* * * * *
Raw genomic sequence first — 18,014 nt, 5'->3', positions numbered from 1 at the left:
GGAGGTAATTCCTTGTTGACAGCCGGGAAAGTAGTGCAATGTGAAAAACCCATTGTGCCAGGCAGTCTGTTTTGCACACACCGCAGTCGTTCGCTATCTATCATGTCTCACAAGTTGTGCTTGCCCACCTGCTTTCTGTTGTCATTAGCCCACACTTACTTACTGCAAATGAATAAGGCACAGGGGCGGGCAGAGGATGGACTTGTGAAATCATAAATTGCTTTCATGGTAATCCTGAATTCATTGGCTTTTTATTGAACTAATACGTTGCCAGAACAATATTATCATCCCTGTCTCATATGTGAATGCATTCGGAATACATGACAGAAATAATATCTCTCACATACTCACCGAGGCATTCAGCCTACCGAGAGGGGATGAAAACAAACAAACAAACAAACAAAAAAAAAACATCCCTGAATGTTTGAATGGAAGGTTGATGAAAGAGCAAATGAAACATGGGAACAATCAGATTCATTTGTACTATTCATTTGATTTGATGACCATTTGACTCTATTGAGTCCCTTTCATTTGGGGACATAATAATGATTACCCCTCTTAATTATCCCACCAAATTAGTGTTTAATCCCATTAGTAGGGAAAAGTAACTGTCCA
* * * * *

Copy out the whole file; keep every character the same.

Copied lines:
Raw genomic sequence first — 18,014 nt, 5'->3', positions numbered from 1 at the left:
GGAGGTAATTCCTTGTTGACAGCCGGGAAAGTAGTGCAATGTGAAAAACCCATTGTGCCAGGCAGTCTGTTTTGCACACACCGCAGTCGTTCGCTATCTATCATGTCTCACAAGTTGTGCTTGCCCACCTGCTTTCTGTTGTCATTAGCCCACACTTACTTACTGCAAATGAATAAGGCACAGGGGCGGGCAGAGGATGGACTTGTGAAATCATAAATTGCTTTCATGGTAATCCTGAATTCATTGGCTTTTTATTGAACTAATACGTTGCCAGAACAATATTATCATCCCTGTCTCATATGTGAATGCATTCGGAATACATGACAGAAATAATATCTCTCACATACTCACCGAGGCATTCAGCCTACCGAGAGGGGATGAAAACAAACAAACAAACAAACAAAAAAAAAACATCCCTGAATGTTTGAATGGAAGGTTGATGAAAGAGCAAATGAAACATGGGAACAATCAGATTCATTTGTACTATTCATTTGATTTGATGACCATTTGACTCTATTGAGTCCCTTTCATTTGGGGACATAATAATGATTACCCCTCTTAATTATCCCACCAAATTAGTGTTTAATCCCATTAGTAGGGAAAAGTAACTGTCCA